Phillies

A peek at Phillies' potential roster as two players head to injured list

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A peek at Phillies' potential roster as two players head to injured list

CLEARWATER, Fla. — The Phillies on Tuesday offered a couple of clues as to what their opening day roster will look like when they confirmed that outfielder Roman Quinn and reliever Tommy Hunter would begin the season on the 10-day injured list.

Quinn suffered an oblique strain early in camp and only began swinging a bat in recent days.

Hunter is recovering from a mild flexor strain in his right arm.

The Phillies will open their season a week from Thursday against the Atlanta Braves at Citizens Bank Park.

Things are always subject to change, of course, but here’s what we know about the roster nine days before the season opener:

Starting pitchers

Aaron Nola will get the ball on opening day. Jake Arrieta, Nick Pivetta, Zach Eflin and Vince Velasquez will round out the five-man rotation to start the season. However, it’s possible that someone like Velasquez could initially be used out of the bullpen because off days would allow the Phils to go with four starters for the first week-plus.

Relievers

Manager Gabe Kapler and the front office like to go with eight relievers. They will likely include: Right-handers David Robertson, Hector Neris, Seranthony Dominguez, Pat Neshek, Juan Nicasio and lefties Adam Morgan and Jose Alvarez. With Hunter going on the IL, Victor Arano or Edubray Ramos could get the eighth spot. And, as mentioned, Velasquez could temporarily be the ninth reliever.

Catchers

J.T. Realmuto is the starter and Andrew Knapp is on his way to becoming the backup. Knapp is having a strong spring and he’s also on the 40-man roster, which gives him the upper hand over non-roster players Drew Butera and Rob Brantly.

Infielders

Rhys Hoskins, Cesar Hernandez, Maikel Franco and Jean Segura are set. Scott Kingery may end up being the lone backup infielder. If the Phils wanted to add a second reserve infielder, they could peel back on a reliever and carry Mitch Walding, who is on the 40-man roster, or clear room on the 40-man roster for Andrew Romine, Sean Rodriguez or Phil Gosselin.

Outfielders

Did you hear that Bryce Harper is a Phillie? He and Andrew McCutchen, both former NL MVPs, will be in right and left field, respectively, and Odubel Herrera should be ready to open in center field after being slowed by illness early in camp. 

With Quinn going on the IL, the Phils can carry both Aaron Altherr and Nick Williams on the bench. Quinn’s IL stint can be backdated to March 25, making an April 5 return possible. At that point, the Phils would have to make a decision because both Quinn and Altherr are out of minor-league options.



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Gabe Kapler takes blame for Phillies' loss, but Bryce Harper says, no, it's on him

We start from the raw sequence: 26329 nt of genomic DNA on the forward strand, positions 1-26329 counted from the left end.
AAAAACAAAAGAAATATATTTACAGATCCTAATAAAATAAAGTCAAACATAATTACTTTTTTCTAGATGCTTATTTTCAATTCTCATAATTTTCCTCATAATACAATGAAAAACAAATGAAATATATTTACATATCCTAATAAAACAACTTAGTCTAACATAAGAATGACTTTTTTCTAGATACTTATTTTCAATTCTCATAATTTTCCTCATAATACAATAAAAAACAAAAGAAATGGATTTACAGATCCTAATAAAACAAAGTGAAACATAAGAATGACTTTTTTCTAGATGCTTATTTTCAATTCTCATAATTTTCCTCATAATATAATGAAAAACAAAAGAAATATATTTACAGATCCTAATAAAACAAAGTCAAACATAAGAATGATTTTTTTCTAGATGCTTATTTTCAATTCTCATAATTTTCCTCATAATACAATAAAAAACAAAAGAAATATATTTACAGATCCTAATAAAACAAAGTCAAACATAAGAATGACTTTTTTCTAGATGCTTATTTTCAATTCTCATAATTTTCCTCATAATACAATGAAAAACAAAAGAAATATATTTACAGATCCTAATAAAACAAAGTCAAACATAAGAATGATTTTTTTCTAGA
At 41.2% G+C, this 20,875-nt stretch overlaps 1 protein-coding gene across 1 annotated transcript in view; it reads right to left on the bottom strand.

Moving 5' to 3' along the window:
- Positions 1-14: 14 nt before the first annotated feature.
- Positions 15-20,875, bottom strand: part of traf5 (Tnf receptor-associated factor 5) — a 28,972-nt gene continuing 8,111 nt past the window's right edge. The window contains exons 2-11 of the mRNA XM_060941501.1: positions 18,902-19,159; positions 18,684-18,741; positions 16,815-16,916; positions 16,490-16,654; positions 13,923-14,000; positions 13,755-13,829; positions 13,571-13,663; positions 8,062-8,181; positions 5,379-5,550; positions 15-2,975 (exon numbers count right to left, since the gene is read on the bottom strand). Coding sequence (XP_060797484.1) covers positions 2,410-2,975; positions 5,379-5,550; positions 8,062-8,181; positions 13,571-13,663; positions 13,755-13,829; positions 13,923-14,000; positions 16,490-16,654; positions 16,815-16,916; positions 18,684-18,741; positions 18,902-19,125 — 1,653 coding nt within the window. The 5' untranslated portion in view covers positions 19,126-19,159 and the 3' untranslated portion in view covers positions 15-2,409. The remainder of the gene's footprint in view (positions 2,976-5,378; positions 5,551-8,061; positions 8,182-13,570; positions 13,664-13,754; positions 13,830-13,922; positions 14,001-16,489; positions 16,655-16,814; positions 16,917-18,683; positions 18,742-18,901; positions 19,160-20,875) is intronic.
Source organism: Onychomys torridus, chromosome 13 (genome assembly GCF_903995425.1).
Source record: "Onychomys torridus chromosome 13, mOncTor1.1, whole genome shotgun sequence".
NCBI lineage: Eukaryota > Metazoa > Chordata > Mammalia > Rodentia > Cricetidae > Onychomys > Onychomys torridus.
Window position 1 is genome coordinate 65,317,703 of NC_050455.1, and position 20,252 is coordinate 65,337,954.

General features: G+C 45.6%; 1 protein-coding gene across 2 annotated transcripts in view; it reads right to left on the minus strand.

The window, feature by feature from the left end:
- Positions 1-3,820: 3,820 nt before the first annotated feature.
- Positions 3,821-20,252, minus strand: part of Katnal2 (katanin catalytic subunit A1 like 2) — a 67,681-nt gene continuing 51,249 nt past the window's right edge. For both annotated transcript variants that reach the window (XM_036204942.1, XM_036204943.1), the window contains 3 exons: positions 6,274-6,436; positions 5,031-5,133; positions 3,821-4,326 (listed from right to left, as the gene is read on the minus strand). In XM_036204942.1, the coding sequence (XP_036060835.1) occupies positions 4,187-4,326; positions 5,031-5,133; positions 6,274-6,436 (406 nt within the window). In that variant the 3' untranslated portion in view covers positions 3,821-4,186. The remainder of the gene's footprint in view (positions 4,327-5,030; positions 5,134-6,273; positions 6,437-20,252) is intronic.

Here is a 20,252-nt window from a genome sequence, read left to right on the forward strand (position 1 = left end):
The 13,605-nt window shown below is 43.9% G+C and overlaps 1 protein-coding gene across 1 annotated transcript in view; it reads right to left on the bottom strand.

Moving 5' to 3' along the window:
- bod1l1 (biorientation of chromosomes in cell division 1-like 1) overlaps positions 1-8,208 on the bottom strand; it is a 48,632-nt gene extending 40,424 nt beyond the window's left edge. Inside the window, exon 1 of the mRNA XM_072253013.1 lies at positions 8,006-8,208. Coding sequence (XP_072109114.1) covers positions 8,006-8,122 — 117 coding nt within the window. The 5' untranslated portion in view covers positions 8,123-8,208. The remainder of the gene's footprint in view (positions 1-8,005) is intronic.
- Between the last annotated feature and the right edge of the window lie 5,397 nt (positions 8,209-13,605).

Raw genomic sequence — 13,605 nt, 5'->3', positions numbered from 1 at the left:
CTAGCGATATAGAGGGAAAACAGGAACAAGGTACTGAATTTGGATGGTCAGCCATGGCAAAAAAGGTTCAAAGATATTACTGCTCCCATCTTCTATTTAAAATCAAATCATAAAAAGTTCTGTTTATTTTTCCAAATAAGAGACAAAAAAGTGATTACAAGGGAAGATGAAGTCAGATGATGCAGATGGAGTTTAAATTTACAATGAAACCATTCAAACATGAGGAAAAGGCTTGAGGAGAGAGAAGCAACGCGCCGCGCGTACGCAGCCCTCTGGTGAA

Gabe Kapler takes blame for Phillies' loss, but Bryce Harper says, no, it's on him

There were some really entertaining moments for Phillies fans in Thursday night’s game.

To wit:

J.T. Realmuto battled through a 16-pitch at-bat in the first inning and fouled off 10 straight pitches. The crowd loved it and gave Realmuto a loud ovation even after he struck out.

And then, in a tie game in the top of the ninth inning, Nick Williams made one of the strongest and prettiest throws you’ll ever see to cut down a run from left field and give the Phillies life heading into the bottom of the ninth. Williams' throw registered at 95.5 mph, according to Statcast. To put that in perspective, neither starting pitcher threw a pitch that hard in a combined 12 2/3 innings.

But Realmuto’s grueling at-bat and Williams’ eye-popping hose work were merely footnotes to what turned out to be another bad night at the yard for the Phillies. Their 3-1 loss to the Miami Marlins in 10 innings at Citizens Bank Park was their sixth defeat in the last eight games (see observations). After coming out of the gate with an 11-6 record and getting everybody pumped up, the Phils are now 13-12.

Manager Gabe Kapler wore this defeat for his decision to use reliever Hector Neris for a second inning of work. Neris, with significant help from Williams, got out of the ninth without giving up a run. He went back for the 10th and twice was one strike away from getting out of that inning. But he gave up a two-out double to Neil Walker on a 2-2 pitch then a two-run homer to Starlin Castro on a 2-2 pitch. Walker hit a splitter, Castro a fastball.

“I didn’t put Hector in the position to succeed right there,” Kapler said. “He’s been so good all year. I really wanted to lean on him. That’s on me. I trusted him and really wanted him to get through that second inning for us and felt really confident in him. But I knew what was best for Hector was to get him out after that first inning of work. That one is on me.